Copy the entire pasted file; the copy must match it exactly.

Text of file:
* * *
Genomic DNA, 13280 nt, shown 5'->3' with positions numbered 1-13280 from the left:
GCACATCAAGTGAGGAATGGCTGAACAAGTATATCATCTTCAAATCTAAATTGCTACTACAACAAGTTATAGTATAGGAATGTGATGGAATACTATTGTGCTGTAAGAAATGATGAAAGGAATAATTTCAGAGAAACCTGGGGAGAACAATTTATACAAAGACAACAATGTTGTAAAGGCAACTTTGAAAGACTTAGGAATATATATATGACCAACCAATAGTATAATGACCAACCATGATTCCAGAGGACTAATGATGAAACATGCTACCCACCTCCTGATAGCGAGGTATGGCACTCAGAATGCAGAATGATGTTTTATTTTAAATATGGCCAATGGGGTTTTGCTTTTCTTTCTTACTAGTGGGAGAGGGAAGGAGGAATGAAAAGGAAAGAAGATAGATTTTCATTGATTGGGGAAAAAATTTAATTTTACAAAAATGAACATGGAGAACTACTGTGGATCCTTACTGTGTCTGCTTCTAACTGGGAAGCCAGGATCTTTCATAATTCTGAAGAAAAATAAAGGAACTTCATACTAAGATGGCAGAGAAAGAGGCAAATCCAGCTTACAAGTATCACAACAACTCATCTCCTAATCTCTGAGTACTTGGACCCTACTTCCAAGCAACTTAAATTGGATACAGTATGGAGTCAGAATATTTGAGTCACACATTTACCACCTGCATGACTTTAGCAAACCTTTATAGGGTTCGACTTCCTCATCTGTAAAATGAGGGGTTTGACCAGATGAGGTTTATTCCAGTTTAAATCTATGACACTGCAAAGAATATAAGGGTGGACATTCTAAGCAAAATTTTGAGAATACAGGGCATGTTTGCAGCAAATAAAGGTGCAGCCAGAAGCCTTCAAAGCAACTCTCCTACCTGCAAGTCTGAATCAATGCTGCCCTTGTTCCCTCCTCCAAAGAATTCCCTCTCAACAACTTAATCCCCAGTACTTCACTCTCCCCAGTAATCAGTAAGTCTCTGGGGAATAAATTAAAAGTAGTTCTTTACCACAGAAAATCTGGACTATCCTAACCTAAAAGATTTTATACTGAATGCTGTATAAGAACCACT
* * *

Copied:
Genomic DNA, 13280 nt, shown 5'->3' with positions numbered 1-13280 from the left:
GCACATCAAGTGAGGAATGGCTGAACAAGTATATCATCTTCAAATCTAAATTGCTACTACAACAAGTTATAGTATAGGAATGTGATGGAATACTATTGTGCTGTAAGAAATGATGAAAGGAATAATTTCAGAGAAACCTGGGGAGAACAATTTATACAAAGACAACAATGTTGTAAAGGCAACTTTGAAAGACTTAGGAATATATATATGACCAACCAATAGTATAATGACCAACCATGATTCCAGAGGACTAATGATGAAACATGCTACCCACCTCCTGATAGCGAGGTATGGCACTCAGAATGCAGAATGATGTTTTATTTTAAATATGGCCAATGGGGTTTTGCTTTTCTTTCTTACTAGTGGGAGAGGGAAGGAGGAATGAAAAGGAAAGAAGATAGATTTTCATTGATTGGGGAAAAAATTTAATTTTACAAAAATGAACATGGAGAACTACTGTGGATCCTTACTGTGTCTGCTTCTAACTGGGAAGCCAGGATCTTTCATAATTCTGAAGAAAAATAAAGGAACTTCATACTAAGATGGCAGAGAAAGAGGCAAATCCAGCTTACAAGTATCACAACAACTCATCTCCTAATCTCTGAGTACTTGGACCCTACTTCCAAGCAACTTAAATTGGATACAGTATGGAGTCAGAATATTTGAGTCACACATTTACCACCTGCATGACTTTAGCAAACCTTTATAGGGTTCGACTTCCTCATCTGTAAAATGAGGGGTTTGACCAGATGAGGTTTATTCCAGTTTAAATCTATGACACTGCAAAGAATATAAGGGTGGACATTCTAAGCAAAATTTTGAGAATACAGGGCATGTTTGCAGCAAATAAAGGTGCAGCCAGAAGCCTTCAAAGCAACTCTCCTACCTGCAAGTCTGAATCAATGCTGCCCTTGTTCCCTCCTCCAAAGAATTCCCTCTCAACAACTTAATCCCCAGTACTTCACTCTCCCCAGTAATCAGTAAGTCTCTGGGGAATAAATTAAAAGTAGTTCTTTACCACAGAAAATCTGGACTATCCTAACCTAAAAGATTTTATACTGAATGCTGTATAAGAACCACT